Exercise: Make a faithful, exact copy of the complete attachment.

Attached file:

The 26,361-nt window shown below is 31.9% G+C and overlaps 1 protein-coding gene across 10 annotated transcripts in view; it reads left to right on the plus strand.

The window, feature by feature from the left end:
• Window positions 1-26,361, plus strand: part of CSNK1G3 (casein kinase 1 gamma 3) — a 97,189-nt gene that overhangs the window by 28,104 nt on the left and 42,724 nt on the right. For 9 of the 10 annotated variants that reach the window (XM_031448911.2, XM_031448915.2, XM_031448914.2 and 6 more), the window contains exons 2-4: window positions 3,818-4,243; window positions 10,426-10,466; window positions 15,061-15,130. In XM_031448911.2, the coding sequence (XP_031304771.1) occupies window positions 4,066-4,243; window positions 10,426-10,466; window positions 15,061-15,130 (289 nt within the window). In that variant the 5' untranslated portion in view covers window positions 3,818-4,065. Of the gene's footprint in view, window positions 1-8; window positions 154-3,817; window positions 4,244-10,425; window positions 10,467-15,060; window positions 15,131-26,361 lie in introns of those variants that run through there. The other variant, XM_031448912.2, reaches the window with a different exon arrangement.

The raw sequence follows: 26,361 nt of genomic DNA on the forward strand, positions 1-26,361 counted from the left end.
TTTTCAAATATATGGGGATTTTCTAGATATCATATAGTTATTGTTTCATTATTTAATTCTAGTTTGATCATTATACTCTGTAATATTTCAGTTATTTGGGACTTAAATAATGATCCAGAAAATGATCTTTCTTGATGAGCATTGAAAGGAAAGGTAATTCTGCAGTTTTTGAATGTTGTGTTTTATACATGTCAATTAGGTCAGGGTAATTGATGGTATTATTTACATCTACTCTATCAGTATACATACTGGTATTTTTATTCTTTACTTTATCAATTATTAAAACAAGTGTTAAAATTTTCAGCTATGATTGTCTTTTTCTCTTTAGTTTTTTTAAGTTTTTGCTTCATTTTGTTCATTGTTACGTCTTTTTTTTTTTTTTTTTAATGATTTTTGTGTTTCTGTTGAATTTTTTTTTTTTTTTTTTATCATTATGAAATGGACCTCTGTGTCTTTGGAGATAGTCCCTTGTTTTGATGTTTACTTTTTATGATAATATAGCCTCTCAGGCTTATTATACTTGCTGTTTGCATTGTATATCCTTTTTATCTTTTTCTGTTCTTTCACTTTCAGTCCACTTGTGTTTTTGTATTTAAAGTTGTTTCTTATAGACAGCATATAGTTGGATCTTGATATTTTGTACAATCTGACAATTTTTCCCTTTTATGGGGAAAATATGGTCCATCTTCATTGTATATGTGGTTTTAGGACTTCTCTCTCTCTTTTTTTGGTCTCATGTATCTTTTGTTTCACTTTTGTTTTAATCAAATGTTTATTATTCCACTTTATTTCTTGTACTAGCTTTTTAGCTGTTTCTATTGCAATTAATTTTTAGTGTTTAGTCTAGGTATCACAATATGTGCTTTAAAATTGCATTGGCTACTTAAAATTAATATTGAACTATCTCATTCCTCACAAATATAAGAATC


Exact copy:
The 26,361-nt window shown below is 31.9% G+C and overlaps 1 protein-coding gene across 10 annotated transcripts in view; it reads left to right on the plus strand.

The window, feature by feature from the left end:
• Window positions 1-26,361, plus strand: part of CSNK1G3 (casein kinase 1 gamma 3) — a 97,189-nt gene that overhangs the window by 28,104 nt on the left and 42,724 nt on the right. For 9 of the 10 annotated variants that reach the window (XM_031448911.2, XM_031448915.2, XM_031448914.2 and 6 more), the window contains exons 2-4: window positions 3,818-4,243; window positions 10,426-10,466; window positions 15,061-15,130. In XM_031448911.2, the coding sequence (XP_031304771.1) occupies window positions 4,066-4,243; window positions 10,426-10,466; window positions 15,061-15,130 (289 nt within the window). In that variant the 5' untranslated portion in view covers window positions 3,818-4,065. Of the gene's footprint in view, window positions 1-8; window positions 154-3,817; window positions 4,244-10,425; window positions 10,467-15,060; window positions 15,131-26,361 lie in introns of those variants that run through there. The other variant, XM_031448912.2, reaches the window with a different exon arrangement.

The raw sequence follows: 26,361 nt of genomic DNA on the forward strand, positions 1-26,361 counted from the left end.
TTTTCAAATATATGGGGATTTTCTAGATATCATATAGTTATTGTTTCATTATTTAATTCTAGTTTGATCATTATACTCTGTAATATTTCAGTTATTTGGGACTTAAATAATGATCCAGAAAATGATCTTTCTTGATGAGCATTGAAAGGAAAGGTAATTCTGCAGTTTTTGAATGTTGTGTTTTATACATGTCAATTAGGTCAGGGTAATTGATGGTATTATTTACATCTACTCTATCAGTATACATACTGGTATTTTTATTCTTTACTTTATCAATTATTAAAACAAGTGTTAAAATTTTCAGCTATGATTGTCTTTTTCTCTTTAGTTTTTTTAAGTTTTTGCTTCATTTTGTTCATTGTTACGTCTTTTTTTTTTTTTTTTTAATGATTTTTGTGTTTCTGTTGAATTTTTTTTTTTTTTTTTTATCATTATGAAATGGACCTCTGTGTCTTTGGAGATAGTCCCTTGTTTTGATGTTTACTTTTTATGATAATATAGCCTCTCAGGCTTATTATACTTGCTGTTTGCATTGTATATCCTTTTTATCTTTTTCTGTTCTTTCACTTTCAGTCCACTTGTGTTTTTGTATTTAAAGTTGTTTCTTATAGACAGCATATAGTTGGATCTTGATATTTTGTACAATCTGACAATTTTTCCCTTTTATGGGGAAAATATGGTCCATCTTCATTGTATATGTGGTTTTAGGACTTCTCTCTCTCTTTTTTTGGTCTCATGTATCTTTTGTTTCACTTTTGTTTTAATCAAATGTTTATTATTCCACTTTATTTCTTGTACTAGCTTTTTAGCTGTTTCTATTGCAATTAATTTTTAGTGTTTAGTCTAGGTATCACAATATGTGCTTTAAAATTGCATTGGCTACTTAAAATTAATATTGAACTATCTCATTCCTCACAAATATAAGAATC